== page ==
The easiest way to do this is to monitor your grass as it grows. Temperatures of up to 26°C will promote the growth of your lawn, on the contrary, if temperatures rise above 30°C, your lawn will hardly grow at all. If the grass is cut too short, it will burn and the soil will dry out. Any amount of watering will not save your lawn at this point. Therefore, it is a good idea to leave an extra few centimetres of length on your grass so that it stands at about five centimetres tall. Leaving a thin layer of grass cuttings from your previous mowing can help protect your lawn from too much sunshine. The best time to mow when you plan to do this is in the evening. Then you can simply leave the grass cuttings on your lawn. This keeps the moisture in and acts as a shield against the hot sun. To ensure that the grass cuttings are sufficiently aerated, you can mix in fibrous wood chippings.
If you want to water your lawn, it is better to water in the early morning rather than in the evening. The optimum watering time is between four and eight o'clock in the morning—this is when lawn irrigation has the most impact without the risk of provoking a fungal infestation. If this is a bit early for you, why not let the Gardena Water Computer MultiControl system help you out by watering your garden automatically for you. Your lawn is sufficiently watered when the top three to four centimetres of soil are soaked with water. An easier way to ensure this is to measure the quantity of water used. 10 to 15 litres of water per sq. m should be about right. However, do not underestimate the risks of overwatering your lawn. Overwatering can lead to mould formation, especially when your lawn is matted and not adequately scarified!
Watering done the right way!
Does a garden need to be watered a little every day? Well actually, no. If you thoroughly water your garden every two to three days either with a Gardena Classic Hose, or with the Gardena Pop-up Oscillating Sprinkler, then it should get sufficient moisture. The best solution is to place the hose directly on the plants and water until the earth is sufficiently damp. If you regularly loosen the soil around your plants, watering becomes more effective. When deciding when the best time for watering is, it is best to avoid the midday hours in which the sun is at its brightest. The best time for watering is in the morning when the soil is not yet too warm and less precious water will evaporate during watering. Be careful not to get water directly on flowers and leaves when watering. Water droplets on leaves act like a magnifying glass and intensify the effect of the sun's rays, often resulting in burnt leaves. Take care with roses too: On roses, wet leaves can lead to mildew and black spot.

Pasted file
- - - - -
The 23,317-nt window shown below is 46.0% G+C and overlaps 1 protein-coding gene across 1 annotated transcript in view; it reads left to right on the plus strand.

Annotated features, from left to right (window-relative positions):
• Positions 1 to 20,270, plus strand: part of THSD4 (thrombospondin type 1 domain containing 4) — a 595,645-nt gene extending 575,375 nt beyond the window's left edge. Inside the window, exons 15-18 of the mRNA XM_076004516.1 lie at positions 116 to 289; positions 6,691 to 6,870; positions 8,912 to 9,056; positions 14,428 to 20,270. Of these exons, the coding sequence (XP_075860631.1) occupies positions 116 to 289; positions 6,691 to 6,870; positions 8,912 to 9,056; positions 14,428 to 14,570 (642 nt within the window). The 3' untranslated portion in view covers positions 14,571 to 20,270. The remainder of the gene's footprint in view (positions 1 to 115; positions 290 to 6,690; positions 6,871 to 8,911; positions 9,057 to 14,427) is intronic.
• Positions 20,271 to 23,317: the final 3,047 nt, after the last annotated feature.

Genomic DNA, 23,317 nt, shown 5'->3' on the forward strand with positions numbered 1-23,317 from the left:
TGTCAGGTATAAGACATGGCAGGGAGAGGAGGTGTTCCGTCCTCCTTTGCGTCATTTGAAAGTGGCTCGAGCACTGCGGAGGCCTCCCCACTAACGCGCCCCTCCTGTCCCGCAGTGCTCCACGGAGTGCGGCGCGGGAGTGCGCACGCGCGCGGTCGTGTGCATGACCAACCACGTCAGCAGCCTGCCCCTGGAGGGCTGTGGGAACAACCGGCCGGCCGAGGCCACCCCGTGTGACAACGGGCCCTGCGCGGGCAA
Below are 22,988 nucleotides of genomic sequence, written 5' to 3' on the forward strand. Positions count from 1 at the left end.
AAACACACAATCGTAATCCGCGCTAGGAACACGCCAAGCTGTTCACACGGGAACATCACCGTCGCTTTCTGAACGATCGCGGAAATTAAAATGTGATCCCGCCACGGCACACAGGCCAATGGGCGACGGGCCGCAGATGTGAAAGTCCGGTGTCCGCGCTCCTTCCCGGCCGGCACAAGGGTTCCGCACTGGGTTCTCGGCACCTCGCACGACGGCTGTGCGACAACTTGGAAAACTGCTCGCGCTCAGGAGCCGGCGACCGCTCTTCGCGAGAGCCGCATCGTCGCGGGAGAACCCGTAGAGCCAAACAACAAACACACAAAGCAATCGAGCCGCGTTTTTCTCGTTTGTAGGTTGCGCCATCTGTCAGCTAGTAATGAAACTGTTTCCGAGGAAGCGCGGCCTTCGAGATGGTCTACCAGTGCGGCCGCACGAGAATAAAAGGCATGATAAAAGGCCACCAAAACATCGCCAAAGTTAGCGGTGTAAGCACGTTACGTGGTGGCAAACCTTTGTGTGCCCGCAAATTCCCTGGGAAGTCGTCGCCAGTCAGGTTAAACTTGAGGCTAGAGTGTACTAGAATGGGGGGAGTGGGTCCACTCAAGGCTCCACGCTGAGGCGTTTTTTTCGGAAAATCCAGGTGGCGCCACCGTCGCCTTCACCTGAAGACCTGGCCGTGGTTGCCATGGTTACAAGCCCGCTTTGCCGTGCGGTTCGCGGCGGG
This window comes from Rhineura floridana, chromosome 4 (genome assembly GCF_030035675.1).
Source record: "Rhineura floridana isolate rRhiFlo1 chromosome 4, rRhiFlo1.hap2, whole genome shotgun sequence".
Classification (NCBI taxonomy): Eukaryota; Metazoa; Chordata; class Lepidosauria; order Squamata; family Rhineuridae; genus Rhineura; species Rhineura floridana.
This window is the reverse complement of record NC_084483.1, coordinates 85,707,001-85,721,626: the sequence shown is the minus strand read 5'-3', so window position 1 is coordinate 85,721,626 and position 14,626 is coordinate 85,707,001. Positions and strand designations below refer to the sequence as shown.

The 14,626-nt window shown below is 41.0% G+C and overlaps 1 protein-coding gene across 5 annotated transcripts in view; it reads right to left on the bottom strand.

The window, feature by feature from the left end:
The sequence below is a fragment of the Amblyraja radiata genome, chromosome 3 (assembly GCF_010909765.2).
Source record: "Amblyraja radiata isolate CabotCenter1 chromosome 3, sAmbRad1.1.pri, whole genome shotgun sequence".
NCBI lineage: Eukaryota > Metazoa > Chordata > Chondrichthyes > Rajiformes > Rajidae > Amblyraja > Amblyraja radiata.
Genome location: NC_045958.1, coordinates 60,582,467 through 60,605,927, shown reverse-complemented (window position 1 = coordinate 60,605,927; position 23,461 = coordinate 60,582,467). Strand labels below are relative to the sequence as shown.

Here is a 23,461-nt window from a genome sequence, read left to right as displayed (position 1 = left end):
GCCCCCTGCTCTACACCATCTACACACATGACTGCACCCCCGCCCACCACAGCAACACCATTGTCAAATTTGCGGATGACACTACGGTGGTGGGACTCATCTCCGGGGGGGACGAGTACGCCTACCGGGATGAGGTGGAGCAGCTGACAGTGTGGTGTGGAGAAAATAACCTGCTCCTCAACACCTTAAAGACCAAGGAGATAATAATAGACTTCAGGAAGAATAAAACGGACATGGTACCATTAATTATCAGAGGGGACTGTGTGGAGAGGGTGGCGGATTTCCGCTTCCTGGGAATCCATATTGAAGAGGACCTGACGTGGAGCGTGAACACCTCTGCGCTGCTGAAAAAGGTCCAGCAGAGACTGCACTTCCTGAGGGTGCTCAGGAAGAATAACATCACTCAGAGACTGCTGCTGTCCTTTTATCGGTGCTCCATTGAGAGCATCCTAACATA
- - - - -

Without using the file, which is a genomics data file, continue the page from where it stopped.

Using mulch as a heat shield
That which protects your plant from the cold in the winter has the exact opposite effect in the summer: Mulching protects your plants against intense heat. As we illustrated above, simply spread a layer of three to five centimetres of shredded matter such as straw or bark over the entire garden area or around individual plants. Mulch also protects bed soil from powerful sunlight, preventing it from quickly drying out. However, take care to not spread grass cuttings that contain weeds, as this will prove unhealthy for your lawn.
Protecting young vegetable plants
You need to take extra care with plants that have recently been planted. Ensure that the soil is always sufficiently damp. It should never be completely dry. If necessary, you can place a water ring round each plant and fill this with water every day. A tried and tested method of watering tomato plants, for example, is to place a plant pot made of plastic or of clay with a diameter of 13 to 15 cm in the ground right next to the plant. Fill this with water twice a day so that when the weather is windy and hot, sensitive plants have some extra protection with a horticultural fleece.